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Mercoledì 24 Gennaio 2018 | 12:59

Rome

Renzi wagers legacy on reform referendum

Italy no longer stagnating but growing says PM

Renzi wagers legacy on reform referendum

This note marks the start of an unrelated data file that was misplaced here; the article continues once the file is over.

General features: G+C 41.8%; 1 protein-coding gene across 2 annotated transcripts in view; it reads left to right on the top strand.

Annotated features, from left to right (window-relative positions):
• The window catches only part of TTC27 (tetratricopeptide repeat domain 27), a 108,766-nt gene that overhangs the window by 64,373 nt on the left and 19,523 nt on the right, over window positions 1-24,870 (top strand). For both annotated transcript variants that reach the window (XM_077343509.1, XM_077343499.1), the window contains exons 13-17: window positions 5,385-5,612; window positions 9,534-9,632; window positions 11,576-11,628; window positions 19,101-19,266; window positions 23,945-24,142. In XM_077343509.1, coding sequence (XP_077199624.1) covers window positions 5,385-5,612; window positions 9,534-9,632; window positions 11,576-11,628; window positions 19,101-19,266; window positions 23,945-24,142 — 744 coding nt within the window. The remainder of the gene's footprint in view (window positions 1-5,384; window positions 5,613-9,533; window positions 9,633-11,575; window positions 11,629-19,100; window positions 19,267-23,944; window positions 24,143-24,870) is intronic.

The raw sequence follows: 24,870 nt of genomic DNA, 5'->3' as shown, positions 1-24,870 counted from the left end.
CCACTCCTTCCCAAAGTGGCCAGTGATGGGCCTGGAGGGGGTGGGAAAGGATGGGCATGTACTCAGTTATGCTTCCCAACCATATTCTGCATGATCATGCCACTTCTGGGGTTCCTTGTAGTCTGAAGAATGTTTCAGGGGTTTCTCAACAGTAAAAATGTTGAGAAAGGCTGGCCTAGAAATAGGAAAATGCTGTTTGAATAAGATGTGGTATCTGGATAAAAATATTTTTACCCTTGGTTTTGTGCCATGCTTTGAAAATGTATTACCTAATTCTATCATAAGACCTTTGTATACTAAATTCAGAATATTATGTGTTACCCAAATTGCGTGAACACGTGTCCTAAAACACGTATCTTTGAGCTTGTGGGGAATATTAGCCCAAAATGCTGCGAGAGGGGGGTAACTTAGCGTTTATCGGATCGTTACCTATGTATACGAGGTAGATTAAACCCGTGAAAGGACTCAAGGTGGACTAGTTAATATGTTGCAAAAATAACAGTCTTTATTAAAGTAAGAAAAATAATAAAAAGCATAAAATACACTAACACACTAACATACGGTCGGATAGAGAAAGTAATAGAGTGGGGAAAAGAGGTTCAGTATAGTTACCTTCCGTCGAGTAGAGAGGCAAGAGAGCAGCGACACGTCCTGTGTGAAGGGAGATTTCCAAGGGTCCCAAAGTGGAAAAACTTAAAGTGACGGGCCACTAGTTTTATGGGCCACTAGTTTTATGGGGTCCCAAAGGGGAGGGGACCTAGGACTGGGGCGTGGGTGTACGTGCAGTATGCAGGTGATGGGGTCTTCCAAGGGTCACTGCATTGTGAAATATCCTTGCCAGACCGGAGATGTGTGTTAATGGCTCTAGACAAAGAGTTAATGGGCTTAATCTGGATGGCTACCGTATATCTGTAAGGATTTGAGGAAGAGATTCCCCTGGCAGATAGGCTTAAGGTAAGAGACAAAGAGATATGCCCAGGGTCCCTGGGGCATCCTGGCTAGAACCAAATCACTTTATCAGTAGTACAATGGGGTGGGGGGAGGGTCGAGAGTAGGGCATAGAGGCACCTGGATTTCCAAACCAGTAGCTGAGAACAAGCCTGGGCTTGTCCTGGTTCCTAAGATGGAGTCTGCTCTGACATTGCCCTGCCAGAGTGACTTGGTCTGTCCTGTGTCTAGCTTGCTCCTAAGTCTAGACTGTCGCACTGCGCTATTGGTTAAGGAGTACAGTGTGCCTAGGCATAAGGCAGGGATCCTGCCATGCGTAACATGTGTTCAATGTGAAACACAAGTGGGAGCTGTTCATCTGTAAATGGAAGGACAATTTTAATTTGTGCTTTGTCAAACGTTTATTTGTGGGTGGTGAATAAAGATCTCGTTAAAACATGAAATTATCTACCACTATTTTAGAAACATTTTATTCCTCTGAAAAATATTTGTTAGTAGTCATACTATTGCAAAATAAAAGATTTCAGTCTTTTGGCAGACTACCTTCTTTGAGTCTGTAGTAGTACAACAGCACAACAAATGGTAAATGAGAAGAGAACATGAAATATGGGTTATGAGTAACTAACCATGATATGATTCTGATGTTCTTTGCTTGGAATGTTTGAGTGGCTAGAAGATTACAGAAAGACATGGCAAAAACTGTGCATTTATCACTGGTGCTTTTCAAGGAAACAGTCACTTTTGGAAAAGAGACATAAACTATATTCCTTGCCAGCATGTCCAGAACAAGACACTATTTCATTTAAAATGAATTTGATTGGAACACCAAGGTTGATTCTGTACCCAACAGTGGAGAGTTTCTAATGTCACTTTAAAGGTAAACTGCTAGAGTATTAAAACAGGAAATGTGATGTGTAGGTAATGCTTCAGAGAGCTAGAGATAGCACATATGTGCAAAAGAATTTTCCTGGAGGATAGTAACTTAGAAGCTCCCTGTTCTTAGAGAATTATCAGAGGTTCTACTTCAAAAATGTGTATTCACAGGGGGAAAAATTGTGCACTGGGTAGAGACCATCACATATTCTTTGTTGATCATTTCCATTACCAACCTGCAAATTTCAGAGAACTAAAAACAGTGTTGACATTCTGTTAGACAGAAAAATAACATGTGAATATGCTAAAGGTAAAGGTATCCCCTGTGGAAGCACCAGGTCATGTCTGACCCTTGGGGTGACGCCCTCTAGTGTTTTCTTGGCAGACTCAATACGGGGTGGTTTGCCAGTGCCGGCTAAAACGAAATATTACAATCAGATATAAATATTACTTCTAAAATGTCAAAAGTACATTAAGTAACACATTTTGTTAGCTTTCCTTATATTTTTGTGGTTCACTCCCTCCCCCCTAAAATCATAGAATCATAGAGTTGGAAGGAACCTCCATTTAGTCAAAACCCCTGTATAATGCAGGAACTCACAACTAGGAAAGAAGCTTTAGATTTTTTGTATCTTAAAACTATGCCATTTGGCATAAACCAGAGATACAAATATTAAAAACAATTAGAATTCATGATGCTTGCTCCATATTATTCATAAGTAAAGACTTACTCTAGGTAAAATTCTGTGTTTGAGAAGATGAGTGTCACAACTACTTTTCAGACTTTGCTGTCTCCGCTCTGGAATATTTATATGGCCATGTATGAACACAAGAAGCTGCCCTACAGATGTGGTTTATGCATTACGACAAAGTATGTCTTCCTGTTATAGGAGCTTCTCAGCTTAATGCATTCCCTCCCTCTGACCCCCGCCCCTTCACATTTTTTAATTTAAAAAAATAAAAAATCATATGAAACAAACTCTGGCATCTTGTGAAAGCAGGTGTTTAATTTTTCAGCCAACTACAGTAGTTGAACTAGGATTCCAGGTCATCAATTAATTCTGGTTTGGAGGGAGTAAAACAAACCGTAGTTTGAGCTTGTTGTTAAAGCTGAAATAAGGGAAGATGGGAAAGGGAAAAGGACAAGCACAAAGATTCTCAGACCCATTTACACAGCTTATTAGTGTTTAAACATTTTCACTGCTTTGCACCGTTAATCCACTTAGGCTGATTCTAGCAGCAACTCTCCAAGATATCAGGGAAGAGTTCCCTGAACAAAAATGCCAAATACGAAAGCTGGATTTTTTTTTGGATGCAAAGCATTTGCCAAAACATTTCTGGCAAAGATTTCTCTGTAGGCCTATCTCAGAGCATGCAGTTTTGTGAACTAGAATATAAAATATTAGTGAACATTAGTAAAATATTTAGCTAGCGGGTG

Rome, December 29 - Premier Matteo Renzi said at a year-end press conference Tuesday that his government is planning to call a referendum on its Constitutional reform law in October 2016. Changes to the Constitution must be approved by parliament and also by the people in a nationwide referendum in order to become valid. "If I lose that referendum it means my policies have failed," the premier said of the reform that would overhaul Italy's slowly, costly lawmaking system by transforming the Senate into a far smaller assembly with limited lawmaking powers. He also said his government's Italicum electoral reform bill is "a parliamentary masterpiece" and will provide political stability. The Italicum is designed to get rid of Italy's notoriously unstable governments by ensuring the next general election produces a clear winner. "This government represents a 4-0 victory of politics over populism," Renzi said. "The result, thanks also to (our) Senate and electoral reform, is a solid and stable country". This is why Italy is no longer stagnating but growing, the reformist premier said. "They used to say Italy is in a permanent state of stagnation," Renzi said. "If 2015 was the year of reform, 2016 will be the year of values". To this end his government's 2016 budget law "puts money in schools, universities, culture, the civil service". This goes in the opposite direction to the EU, which may explode due to economic reasons because it has betrayed its principles - "which are not economic ones", Renzi said. He said a recent French election result showing early gains by the extreme-right Front National was not due to the November 13 Islamist terror attacks in Paris but to the economic crisis, which "feeds demagogic forces". Europe "is growing less because it has chosen a mistaken economic policy - Obama's policies have led America out of recession, European ones haven't," Renzi pointed out. "The right track has not been chosen - that of flexibility, growth and investments". Renzi went on to say that until recently, Italy counted for little on the international stage but his government has changed that. "Italy did not count in foreign policy, we never even touched the ball - we were not invited to the Iran meetings," Renzi said. "Now we can sit at those tables - in Vienna over Syria, in Rome over Libya". Relations with the United States have never been better, he added. However "we have come to the realisation that part of the world also needs Russia" to solve international problems. In terms of the plight of asylum seekers fleeing war and Islamist fundamentalists in Africa and the Middle East, Renzi called for Afghanistan to be included among the countries whose citizens can be inserted on the lists of people needing international protection. He also said that while Italy can handle migrant arrivals on its own, Europe needs to come up with a unified asylum policy. "Italy can go it alone," he said. "A country of 60 million can relatively easily (process) 150,000 arrivals this year, 170,000 last year - Italy does not have a numerical problem on which it needs help from Europe. The point is that we must have a unified framework, a European asylum policy". On the home front, the premier said his government is committed to passing an anti-homophobia law in 2016 and that the issue of stepchild adoptions will not be removed from a bill on civil unions now before parliament. Stepchild adoption "is a proposal we have backed since 2012", he said.

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